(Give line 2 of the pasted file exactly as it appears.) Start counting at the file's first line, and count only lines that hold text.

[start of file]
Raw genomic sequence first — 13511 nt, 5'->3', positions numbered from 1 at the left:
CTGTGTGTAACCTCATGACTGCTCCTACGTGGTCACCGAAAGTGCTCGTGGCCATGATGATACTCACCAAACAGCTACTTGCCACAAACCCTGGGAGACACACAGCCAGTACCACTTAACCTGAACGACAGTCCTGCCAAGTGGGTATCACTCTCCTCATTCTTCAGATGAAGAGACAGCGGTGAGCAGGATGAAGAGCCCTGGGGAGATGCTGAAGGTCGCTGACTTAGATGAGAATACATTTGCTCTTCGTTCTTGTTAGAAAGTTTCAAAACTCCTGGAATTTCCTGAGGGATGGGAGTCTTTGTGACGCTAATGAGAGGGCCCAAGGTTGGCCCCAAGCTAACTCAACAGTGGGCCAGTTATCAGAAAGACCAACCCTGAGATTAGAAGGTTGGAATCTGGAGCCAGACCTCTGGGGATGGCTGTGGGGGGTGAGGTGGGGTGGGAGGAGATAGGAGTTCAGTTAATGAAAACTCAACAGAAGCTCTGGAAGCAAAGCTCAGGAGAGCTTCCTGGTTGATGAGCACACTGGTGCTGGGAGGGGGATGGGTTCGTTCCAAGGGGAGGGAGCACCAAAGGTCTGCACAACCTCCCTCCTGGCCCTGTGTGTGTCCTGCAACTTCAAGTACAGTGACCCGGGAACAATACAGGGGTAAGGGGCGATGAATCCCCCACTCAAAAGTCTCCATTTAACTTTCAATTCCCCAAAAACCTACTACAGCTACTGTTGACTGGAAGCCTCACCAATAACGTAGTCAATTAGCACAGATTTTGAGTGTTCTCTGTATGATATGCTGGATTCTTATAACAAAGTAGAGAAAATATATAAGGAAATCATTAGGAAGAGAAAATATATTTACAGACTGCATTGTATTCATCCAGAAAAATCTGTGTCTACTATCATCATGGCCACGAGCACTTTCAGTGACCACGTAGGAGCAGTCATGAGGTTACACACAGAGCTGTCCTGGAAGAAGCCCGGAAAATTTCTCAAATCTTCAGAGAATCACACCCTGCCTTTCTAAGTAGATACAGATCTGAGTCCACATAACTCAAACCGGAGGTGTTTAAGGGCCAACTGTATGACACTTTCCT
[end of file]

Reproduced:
CTGTGTGTAACCTCATGACTGCTCCTACGTGGTCACCGAAAGTGCTCGTGGCCATGATGATACTCACCAAACAGCTACTTGCCACAAACCCTGGGAGACACACAGCCAGTACCACTTAACCTGAACGACAGTCCTGCCAAGTGGGTATCACTCTCCTCATTCTTCAGATGAAGAGACAGCGGTGAGCAGGATGAAGAGCCCTGGGGAGATGCTGAAGGTCGCTGACTTAGATGAGAATACATTTGCTCTTCGTTCTTGTTAGAAAGTTTCAAAACTCCTGGAATTTCCTGAGGGATGGGAGTCTTTGTGACGCTAATGAGAGGGCCCAAGGTTGGCCCCAAGCTAACTCAACAGTGGGCCAGTTATCAGAAAGACCAACCCTGAGATTAGAAGGTTGGAATCTGGAGCCAGACCTCTGGGGATGGCTGTGGGGGGTGAGGTGGGGTGGGAGGAGATAGGAGTTCAGTTAATGAAAACTCAACAGAAGCTCTGGAAGCAAAGCTCAGGAGAGCTTCCTGGTTGATGAGCACACTGGTGCTGGGAGGGGGATGGGTTCGTTCCAAGGGGAGGGAGCACCAAAGGTCTGCACAACCTCCCTCCTGGCCCTGTGTGTGTCCTGCAACTTCAAGTACAGTGACCCGGGAACAATACAGGGGTAAGGGGCGATGAATCCCCCACTCAAAAGTCTCCATTTAACTTTCAATTCCCCAAAAACCTACTACAGCTACTGTTGACTGGAAGCCTCACCAATAACGTAGTCAATTAGCACAGATTTTGAGTGTTCTCTGTATGATATGCTGGATTCTTATAACAAAGTAGAGAAAATATATAAGGAAATCATTAGGAAGAGAAAATATATTTACAGACTGCATTGTATTCATCCAGAAAAATCTGTGTCTACTATCATCATGGCCACGAGCACTTTCAGTGACCACGTAGGAGCAGTCATGAGGTTACACACAGAGCTGTCCTGGAAGAAGCCCGGAAAATTTCTCAAATCTTCAGAGAATCACACCCTGCCTTTCTAAGTAGATACAGATCTGAGTCCACATAACTCAAACCGGAGGTGTTTAAGGGCCAACTGTATGACACTTTCCT